DMCC announces Ambassadors of WDC’s System of Warranties

DMCC has announced that its Executive Chairman and Chief Executive Officer, Ahmed Bin Sulayem, and its Special Advisor - Precious Stones, Dr Martin Leake, have been appointed as ambassadors of the World Diamond Council’s (WDC) updated SoW initiative...

Today

WDC launchеd an upgraded and expanded System of Warranties

The World Diamond Council (WDC) has marked the 40th anniversary of the establishment by the United Nations of the International Day of Peace with the official public launch of its upgraded System of Warranties (SoW).

Today

Botswana Diamonds completes nine-hole drilling on Thorny River

Botswana Diamonds has completed its nine-hole drilling programme on the Thorny River property in South Africa. It said the objective of the hole drilling was to see if two kimberlite blows were one contiguous orebody, thus increasing the overall resource...

Today

Lifeline for small-scale chrome miners in Zim

Zimbabwe Zhongxin Smelting Company, a joint venture between a Chinese firm and the Zimbabwe Defence Forces, is constructing a $60 million smelting plant in Masvingo.

Today

Out of the deep blue: Buyers at Christie’s will have a chance to bid for Rolex Experimental Deep Sea Special N°1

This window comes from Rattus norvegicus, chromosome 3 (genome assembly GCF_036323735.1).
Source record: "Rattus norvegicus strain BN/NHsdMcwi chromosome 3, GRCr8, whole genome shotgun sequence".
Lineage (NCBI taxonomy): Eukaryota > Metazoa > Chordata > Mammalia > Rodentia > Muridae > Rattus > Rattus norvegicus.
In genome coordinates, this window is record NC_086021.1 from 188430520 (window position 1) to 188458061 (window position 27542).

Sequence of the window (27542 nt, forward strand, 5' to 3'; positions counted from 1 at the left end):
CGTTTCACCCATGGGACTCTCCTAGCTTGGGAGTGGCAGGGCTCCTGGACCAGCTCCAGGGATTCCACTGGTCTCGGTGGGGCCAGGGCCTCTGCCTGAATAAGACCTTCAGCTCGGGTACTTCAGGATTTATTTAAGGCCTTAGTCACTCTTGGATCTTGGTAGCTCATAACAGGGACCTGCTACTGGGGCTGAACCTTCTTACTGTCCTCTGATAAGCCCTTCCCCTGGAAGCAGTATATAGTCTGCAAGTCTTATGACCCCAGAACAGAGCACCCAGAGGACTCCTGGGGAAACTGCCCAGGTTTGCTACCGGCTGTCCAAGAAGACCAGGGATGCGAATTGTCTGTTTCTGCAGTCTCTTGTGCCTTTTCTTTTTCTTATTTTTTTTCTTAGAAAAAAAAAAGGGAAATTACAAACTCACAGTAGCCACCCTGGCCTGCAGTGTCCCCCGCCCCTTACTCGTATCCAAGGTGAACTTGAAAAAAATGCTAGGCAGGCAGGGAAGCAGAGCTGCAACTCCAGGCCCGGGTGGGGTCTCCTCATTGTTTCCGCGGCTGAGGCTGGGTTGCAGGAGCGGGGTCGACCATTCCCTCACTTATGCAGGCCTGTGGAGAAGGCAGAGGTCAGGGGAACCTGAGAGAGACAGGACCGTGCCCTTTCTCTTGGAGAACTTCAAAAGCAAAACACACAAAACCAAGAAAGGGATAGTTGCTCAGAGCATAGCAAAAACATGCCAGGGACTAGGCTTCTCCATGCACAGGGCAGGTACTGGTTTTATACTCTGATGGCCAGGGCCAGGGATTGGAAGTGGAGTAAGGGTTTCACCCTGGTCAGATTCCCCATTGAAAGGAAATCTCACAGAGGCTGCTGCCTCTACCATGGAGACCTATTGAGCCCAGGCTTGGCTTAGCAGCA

Developed as a prototype for perfecting the Rolex diving watch concept, this Rolex Deep Sea Special N°1 was attached to the hull of Auguste Piccard’s bathyscaphe Trieste for the inaugural deep-sea trial to a depth of 3,150 meters in the Mediterranean...

Yesterday

It Might Not Be A Great Idea To Buy Public Joint Stock Company ALROSA (MCX:ALRS) For Its Next Dividend

14 july 2020

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Image credit: Charles Thompson (Pixabay)

(simplywall.st) - Dividends are usually paid out of company profits, so if a company pays out more than it earned then its dividend is usually at greater risk of being cut. ALROSA distributed an unsustainably high 114% of its profit as dividends to shareholders last year. Without more sustainable payment behaviour, the dividend looks precarious. Yet cash flow is typically more important than profit for assessing dividend sustainability, so we should always check if the company generated enough cash to afford its dividend. ALROSA paid out more free cash flow than it generated – 131%, to be precise – last year, which we think is concerningly high. It’s hard to consistently pay out more cash than you generate without either borrowing or using company cash, so we’d wonder how the company justifies this payout level. As ALROSA’s dividend was not well covered by either earnings or cash flow, we would be concerned that this dividend could be at risk over the long term.